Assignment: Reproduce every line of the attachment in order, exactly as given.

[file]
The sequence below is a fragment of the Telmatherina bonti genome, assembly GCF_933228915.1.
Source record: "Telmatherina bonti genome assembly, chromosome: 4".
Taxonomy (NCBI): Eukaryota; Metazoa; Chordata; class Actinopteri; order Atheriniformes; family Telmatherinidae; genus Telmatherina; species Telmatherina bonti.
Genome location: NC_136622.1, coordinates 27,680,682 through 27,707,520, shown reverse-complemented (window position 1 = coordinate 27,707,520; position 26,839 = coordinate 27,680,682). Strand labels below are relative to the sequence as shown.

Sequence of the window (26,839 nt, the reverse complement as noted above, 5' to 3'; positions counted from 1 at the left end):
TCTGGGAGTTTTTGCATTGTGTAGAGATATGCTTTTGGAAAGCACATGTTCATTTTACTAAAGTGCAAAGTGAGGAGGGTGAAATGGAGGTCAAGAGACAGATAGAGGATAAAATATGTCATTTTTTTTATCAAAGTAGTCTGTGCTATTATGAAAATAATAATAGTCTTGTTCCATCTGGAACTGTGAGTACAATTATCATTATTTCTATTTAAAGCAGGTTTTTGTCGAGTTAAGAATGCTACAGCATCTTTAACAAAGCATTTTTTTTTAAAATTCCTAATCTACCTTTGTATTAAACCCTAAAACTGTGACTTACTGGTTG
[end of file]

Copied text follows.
The sequence below is a fragment of the Telmatherina bonti genome, assembly GCF_933228915.1.
Source record: "Telmatherina bonti genome assembly, chromosome: 4".
Taxonomy (NCBI): Eukaryota; Metazoa; Chordata; class Actinopteri; order Atheriniformes; family Telmatherinidae; genus Telmatherina; species Telmatherina bonti.
Genome location: NC_136622.1, coordinates 27,680,682 through 27,707,520, shown reverse-complemented (window position 1 = coordinate 27,707,520; position 26,839 = coordinate 27,680,682). Strand labels below are relative to the sequence as shown.

Sequence of the window (26,839 nt, the reverse complement as noted above, 5' to 3'; positions counted from 1 at the left end):
TCTGGGAGTTTTTGCATTGTGTAGAGATATGCTTTTGGAAAGCACATGTTCATTTTACTAAAGTGCAAAGTGAGGAGGGTGAAATGGAGGTCAAGAGACAGATAGAGGATAAAATATGTCATTTTTTTTATCAAAGTAGTCTGTGCTATTATGAAAATAATAATAGTCTTGTTCCATCTGGAACTGTGAGTACAATTATCATTATTTCTATTTAAAGCAGGTTTTTGTCGAGTTAAGAATGCTACAGCATCTTTAACAAAGCATTTTTTTTTAAAATTCCTAATCTACCTTTGTATTAAACCCTAAAACTGTGACTTACTGGTTG